• Natural Gas News

    Greece looks into Russian gas projects

Summary

Athens considering inclusion in Turk stream and joint researches with Russian companies

by: Ioannis Michaletos

Posted in:

Featured Articles, Pipelines, Turk/Turkish Stream, News By Country, , Greece

Greece looks into Russian gas projects

The newly elected Greek administration is considering joining the Turk Stream project and joining forces with Russian companies on energy explorations.

More specifically, the Turk Stream project, which aims to replace South Stream, is being viewed positively by the Greek government after relevant announcements were made by the Energy Minister Panagiotis Lafazanis and Foreign Affairs Minister Nikos Kotzias. The former visited Moscow recently and reiterated the strong energy links between the two states, whilst the latter is due to visit Azerbaijan, followed by consequent working visits in Russia and China, designed to attract investments in the energy sector of the country and to discuss around the existing projects.

Regarding the Turk Stream, it should to be noted that Turkey plays a crucial role due to geography and the fact that it is going to consume a sizeable portion of the gas to be transferred onwards to the EU markets. Gazprom chief Alexei Miller and Turkish Energy Minister Taner Yildiz have already agreed on the strategic aspects of that project which include a route from Russia's Black sea coast, ending near Istanbul's metropolis coastline and close to the borders with Greece.

The Russian side pledges to deliver 63 bcm per annum via the pipeline, out of which 16 bcm will be directed for the domestic Turkish supply, and the rest 47 bcm, will be accumulated in a proposed hub in the Epsila region along the Greek-Turkish borders, for an eventual export to EU market destinations. The timeline of the project calls for an inauguration of the route by December 2016 and from then on the pipeline to the EU could be materialized, unless Brussels and the member states agree on a swift process to proceed in a concurrent construction.

Here is where Athens strives to play a role, and specifically to persuade the EU authorities to move forward with the plan to construct a spur of the Turk Stream via Greece that will end up in Italy, via the "frozen" Interconnector Greece-Italy (ITGI). Moreover the Interconnector Greece-Bulgaria (IGB) will be a card Athens will try to use for getting a backup from Bulgaria which seems to have lost the acceptance by Gazprom to have a major route through its territory.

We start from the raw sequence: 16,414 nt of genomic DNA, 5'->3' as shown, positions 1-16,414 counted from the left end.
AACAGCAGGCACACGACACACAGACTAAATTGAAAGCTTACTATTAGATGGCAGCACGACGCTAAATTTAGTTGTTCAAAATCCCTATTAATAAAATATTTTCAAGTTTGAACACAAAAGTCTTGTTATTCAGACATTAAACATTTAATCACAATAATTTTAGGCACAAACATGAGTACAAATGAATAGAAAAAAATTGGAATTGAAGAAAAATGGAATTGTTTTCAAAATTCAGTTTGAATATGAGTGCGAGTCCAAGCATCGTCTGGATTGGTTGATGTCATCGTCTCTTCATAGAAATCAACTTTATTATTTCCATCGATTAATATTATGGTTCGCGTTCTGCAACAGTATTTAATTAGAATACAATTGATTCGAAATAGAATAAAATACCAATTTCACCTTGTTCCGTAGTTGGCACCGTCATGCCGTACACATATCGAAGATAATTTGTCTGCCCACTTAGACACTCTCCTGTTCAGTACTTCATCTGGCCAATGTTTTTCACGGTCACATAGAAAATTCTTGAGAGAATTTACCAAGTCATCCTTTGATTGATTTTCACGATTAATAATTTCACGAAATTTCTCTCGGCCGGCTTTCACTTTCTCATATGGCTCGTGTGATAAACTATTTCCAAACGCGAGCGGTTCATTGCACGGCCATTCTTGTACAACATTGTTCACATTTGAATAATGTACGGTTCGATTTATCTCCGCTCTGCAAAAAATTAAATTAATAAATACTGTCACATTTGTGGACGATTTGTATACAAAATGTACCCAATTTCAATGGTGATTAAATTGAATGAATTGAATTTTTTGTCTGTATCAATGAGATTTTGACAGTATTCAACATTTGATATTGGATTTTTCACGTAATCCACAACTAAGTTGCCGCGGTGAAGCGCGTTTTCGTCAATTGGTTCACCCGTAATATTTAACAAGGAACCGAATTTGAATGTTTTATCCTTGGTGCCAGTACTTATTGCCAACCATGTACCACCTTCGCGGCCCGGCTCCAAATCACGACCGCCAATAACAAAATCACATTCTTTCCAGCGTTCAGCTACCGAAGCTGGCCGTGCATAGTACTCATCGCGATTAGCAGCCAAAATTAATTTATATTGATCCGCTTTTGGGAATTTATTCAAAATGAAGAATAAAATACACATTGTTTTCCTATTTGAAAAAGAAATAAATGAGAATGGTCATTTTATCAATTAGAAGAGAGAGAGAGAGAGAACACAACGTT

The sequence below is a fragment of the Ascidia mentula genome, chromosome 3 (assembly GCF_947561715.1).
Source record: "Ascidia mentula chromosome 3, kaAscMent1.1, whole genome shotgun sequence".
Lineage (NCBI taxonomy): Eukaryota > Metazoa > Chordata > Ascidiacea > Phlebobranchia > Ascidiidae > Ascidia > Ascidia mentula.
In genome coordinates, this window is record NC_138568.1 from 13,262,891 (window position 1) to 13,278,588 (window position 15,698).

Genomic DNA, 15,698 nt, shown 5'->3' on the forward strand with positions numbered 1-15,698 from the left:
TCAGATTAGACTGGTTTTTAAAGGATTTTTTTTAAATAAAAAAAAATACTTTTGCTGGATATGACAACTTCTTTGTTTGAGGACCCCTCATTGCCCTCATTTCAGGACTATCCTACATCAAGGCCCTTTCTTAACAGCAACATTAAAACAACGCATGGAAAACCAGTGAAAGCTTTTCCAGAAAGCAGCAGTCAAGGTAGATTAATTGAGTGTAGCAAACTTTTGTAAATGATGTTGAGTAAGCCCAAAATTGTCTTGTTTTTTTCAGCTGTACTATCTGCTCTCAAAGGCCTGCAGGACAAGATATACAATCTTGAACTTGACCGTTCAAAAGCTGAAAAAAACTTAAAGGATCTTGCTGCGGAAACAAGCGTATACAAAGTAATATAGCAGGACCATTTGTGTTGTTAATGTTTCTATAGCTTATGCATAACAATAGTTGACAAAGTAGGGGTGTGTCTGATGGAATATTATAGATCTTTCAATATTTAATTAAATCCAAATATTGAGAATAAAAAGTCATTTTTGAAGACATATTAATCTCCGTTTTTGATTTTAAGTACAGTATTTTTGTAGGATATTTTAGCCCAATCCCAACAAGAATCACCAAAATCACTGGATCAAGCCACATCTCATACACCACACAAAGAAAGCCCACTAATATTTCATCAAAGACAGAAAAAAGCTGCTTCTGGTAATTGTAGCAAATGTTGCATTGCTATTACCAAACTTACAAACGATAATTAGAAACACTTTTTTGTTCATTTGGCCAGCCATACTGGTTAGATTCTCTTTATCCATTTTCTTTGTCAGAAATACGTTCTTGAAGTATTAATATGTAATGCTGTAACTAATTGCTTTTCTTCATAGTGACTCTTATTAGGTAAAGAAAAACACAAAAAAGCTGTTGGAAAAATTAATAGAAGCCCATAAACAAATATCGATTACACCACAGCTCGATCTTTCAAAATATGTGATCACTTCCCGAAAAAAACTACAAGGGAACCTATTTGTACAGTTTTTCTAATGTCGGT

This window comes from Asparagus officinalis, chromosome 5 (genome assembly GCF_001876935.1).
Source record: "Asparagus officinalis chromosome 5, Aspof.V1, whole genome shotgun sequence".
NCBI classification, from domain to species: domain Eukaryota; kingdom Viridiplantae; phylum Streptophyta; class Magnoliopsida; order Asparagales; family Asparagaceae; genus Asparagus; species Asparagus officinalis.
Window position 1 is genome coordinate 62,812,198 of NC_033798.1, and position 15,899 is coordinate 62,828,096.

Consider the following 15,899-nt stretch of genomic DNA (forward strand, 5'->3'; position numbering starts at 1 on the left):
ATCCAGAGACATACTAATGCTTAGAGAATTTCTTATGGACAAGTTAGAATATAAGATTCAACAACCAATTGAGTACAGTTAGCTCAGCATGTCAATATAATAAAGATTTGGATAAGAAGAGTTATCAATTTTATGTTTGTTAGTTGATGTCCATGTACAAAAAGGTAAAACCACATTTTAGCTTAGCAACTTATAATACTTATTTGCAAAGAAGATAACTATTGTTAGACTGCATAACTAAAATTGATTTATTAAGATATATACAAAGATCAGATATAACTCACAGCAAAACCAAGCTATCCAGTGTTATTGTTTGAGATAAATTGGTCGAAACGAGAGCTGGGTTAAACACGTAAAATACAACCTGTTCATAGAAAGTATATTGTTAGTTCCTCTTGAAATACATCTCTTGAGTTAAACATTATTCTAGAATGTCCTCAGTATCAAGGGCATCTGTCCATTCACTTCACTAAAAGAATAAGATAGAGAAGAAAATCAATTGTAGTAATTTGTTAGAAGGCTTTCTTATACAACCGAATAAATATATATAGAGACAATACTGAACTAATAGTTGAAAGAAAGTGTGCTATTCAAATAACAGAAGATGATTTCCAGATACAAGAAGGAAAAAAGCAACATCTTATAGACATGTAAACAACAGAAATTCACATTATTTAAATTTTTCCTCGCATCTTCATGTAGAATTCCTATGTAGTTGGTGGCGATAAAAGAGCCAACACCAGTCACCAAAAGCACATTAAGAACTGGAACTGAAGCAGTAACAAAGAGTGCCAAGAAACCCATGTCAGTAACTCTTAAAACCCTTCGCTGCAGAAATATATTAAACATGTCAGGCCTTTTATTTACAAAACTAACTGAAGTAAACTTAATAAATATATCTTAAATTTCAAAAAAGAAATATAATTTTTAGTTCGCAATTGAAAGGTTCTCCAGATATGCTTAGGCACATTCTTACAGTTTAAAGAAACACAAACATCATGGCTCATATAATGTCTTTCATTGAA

Nevertheless, there are a number of difficulties and hurdles ahead. The EU is still entangled in a geopolitical row with Russia over Ukraine, an issue which is inexorably related with the plans to deliver gas via a route avoiding Kiev. In the meantime, Greece does not have the necessary capital to commence such a large project by itself, and in fact only a few international companies have the capital and know-how to proceed. Until no there has been no talk on which will be the international corporate partners that would join in. Further Greece is pre-occupied with its negotiations with the EU on the debt issue, thus it remains to be seen if it will have the Turk Stream project high on its foreign agenda and its relations vis-a-vis with the rest of the EU partners. 

Another aspect of the emerging closer gas ties between the two countries is the agreement by Athens with the Russian company Rosgeo, to proceed into joint ventures for hydrocarbon and mineral explorations. The Russian company through its director Roman Panov assures it can offer high quality 3d seismic researches in the country. Also the Russians are interested in submitting their proposals in the future competition for twenty sea blocks that have never been researched and are located mostly South of the Island of Crete and in the Aegean and Ionian seas.

In addition to the aforementioned, Greece's Energy Ministry is drafting plans to commence a new round of negotiations with Gazprom for a gas price reduction coupled with an extension of a long-term supply contract, of approximately 3 bcm per year. Also it strives to include the Russian company in its mid-term plans to proliferate the nationwide use of Natural gas vehicles (NGV) fuelled with compressed natural gas.

Other plan which is due to be discussed in the coming period, is the Russian involvement in a planned floating storage regasification unit (FSRU), which is designed offshore the port of Alexandroupolis and is envisaged to be linked with the mainland through a short pipeline route. This project which is a product of the Copelouzos group, a long-standing collaborator of Gazprom, is seen as viable one, once Turk Stream's gas quantities begin flowing into Greece via the EU-directed pipeline.